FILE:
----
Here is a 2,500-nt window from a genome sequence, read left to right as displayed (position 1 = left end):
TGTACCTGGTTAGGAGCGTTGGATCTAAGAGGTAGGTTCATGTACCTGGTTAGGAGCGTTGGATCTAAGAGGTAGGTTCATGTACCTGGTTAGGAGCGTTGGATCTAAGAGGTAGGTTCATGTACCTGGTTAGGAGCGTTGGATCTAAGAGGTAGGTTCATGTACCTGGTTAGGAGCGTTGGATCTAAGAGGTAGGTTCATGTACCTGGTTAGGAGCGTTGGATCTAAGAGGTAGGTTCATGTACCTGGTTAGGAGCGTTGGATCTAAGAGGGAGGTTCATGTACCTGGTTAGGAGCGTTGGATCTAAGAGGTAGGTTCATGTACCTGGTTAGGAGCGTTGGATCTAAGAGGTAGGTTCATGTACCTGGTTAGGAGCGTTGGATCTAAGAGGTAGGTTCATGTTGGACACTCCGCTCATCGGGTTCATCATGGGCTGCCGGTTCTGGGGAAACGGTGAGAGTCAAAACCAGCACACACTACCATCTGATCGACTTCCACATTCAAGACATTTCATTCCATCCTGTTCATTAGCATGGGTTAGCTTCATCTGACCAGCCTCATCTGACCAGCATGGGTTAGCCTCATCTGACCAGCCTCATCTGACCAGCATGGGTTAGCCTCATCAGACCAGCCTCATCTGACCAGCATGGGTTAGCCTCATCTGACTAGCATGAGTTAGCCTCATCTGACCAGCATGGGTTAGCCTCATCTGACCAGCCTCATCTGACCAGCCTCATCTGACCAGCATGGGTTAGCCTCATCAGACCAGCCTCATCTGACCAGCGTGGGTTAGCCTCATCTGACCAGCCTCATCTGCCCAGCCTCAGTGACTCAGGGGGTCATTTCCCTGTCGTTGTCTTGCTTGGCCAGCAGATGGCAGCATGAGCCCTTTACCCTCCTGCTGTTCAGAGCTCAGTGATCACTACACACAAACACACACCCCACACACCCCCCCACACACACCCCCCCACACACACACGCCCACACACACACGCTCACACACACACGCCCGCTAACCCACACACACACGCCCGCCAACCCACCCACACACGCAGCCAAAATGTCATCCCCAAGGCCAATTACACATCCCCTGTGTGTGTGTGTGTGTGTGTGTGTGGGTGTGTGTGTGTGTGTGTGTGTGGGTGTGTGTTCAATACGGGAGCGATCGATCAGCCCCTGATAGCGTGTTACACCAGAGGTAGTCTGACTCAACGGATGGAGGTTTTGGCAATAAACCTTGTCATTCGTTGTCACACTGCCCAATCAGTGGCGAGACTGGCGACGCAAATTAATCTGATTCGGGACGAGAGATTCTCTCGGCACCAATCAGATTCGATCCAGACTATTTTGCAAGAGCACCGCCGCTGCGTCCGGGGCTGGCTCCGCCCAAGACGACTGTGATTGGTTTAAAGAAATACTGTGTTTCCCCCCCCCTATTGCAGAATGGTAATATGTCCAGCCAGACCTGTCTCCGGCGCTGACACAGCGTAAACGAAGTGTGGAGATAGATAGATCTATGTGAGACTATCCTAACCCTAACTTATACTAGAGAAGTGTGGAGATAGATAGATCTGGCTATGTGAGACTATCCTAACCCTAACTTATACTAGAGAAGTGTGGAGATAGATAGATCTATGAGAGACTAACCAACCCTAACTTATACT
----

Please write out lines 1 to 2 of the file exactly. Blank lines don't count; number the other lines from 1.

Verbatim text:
Here is a 2,500-nt window from a genome sequence, read left to right as displayed (position 1 = left end):
TGTACCTGGTTAGGAGCGTTGGATCTAAGAGGTAGGTTCATGTACCTGGTTAGGAGCGTTGGATCTAAGAGGTAGGTTCATGTACCTGGTTAGGAGCGTTGGATCTAAGAGGTAGGTTCATGTACCTGGTTAGGAGCGTTGGATCTAAGAGGTAGGTTCATGTACCTGGTTAGGAGCGTTGGATCTAAGAGGTAGGTTCATGTACCTGGTTAGGAGCGTTGGATCTAAGAGGTAGGTTCATGTACCTGGTTAGGAGCGTTGGATCTAAGAGGGAGGTTCATGTACCTGGTTAGGAGCGTTGGATCTAAGAGGTAGGTTCATGTACCTGGTTAGGAGCGTTGGATCTAAGAGGTAGGTTCATGTACCTGGTTAGGAGCGTTGGATCTAAGAGGTAGGTTCATGTTGGACACTCCGCTCATCGGGTTCATCATGGGCTGCCGGTTCTGGGGAAACGGTGAGAGTCAAAACCAGCACACACTACCATCTGATCGACTTCCACATTCAAGACATTTCATTCCATCCTGTTCATTAGCATGGGTTAGCTTCATCTGACCAGCCTCATCTGACCAGCATGGGTTAGCCTCATCTGACCAGCCTCATCTGACCAGCATGGGTTAGCCTCATCAGACCAGCCTCATCTGACCAGCATGGGTTAGCCTCATCTGACTAGCATGAGTTAGCCTCATCTGACCAGCATGGGTTAGCCTCATCTGACCAGCCTCATCTGACCAGCCTCATCTGACCAGCATGGGTTAGCCTCATCAGACCAGCCTCATCTGACCAGCGTGGGTTAGCCTCATCTGACCAGCCTCATCTGCCCAGCCTCAGTGACTCAGGGGGTCATTTCCCTGTCGTTGTCTTGCTTGGCCAGCAGATGGCAGCATGAGCCCTTTACCCTCCTGCTGTTCAGAGCTCAGTGATCACTACACACAAACACACACCCCACACACCCCCCCACACACACCCCCCCACACACACACGCCCACACACACACGCTCACACACACACGCCCGCTAACCCACACACACACGCCCGCCAACCCACCCACACACGCAGCCAAAATGTCATCCCCAAGGCCAATTACACATCCCCTGTGTGTGTGTGTGTGTGTGTGTGTGGGTGTGTGTGTGTGTGTGTGTGTGGGTGTGTGTTCAATACGGGAGCGATCGATCAGCCCCTGATAGCGTGTTACACCAGAGGTAGTCTGACTCAACGGATGGAGGTTTTGGCAATAAACCTTGTCATTCGTTGTCACACTGCCCAATCAGTGGCGAGACTGGCGACGCAAATTAATCTGATTCGGGACGAGAGATTCTCTCGGCACCAATCAGATTCGATCCAGACTATTTTGCAAGAGCACCGCCGCTGCGTCCGGGGCTGGCTCCGCCCAAGACGACTGTGATTGGTTTAAAGAAATACTGTGTTTCCCCCCCCCTATTGCAGAATGGTAATATGTCCAGCCAGACCTGTCTCCGGCGCTGACACAGCGTAAACGAAGTGTGGAGATAGATAGATCTATGTGAGACTATCCTAACCCTAACTTATACTAGAGAAGTGTGGAGATAGATAGATCTGGCTATGTGAGACTATCCTAACCCTAACTTATACTAGAGAAGTGTGGAGATAGATAGATCTATGAGAGACTAACCAACCCTAACTTATACT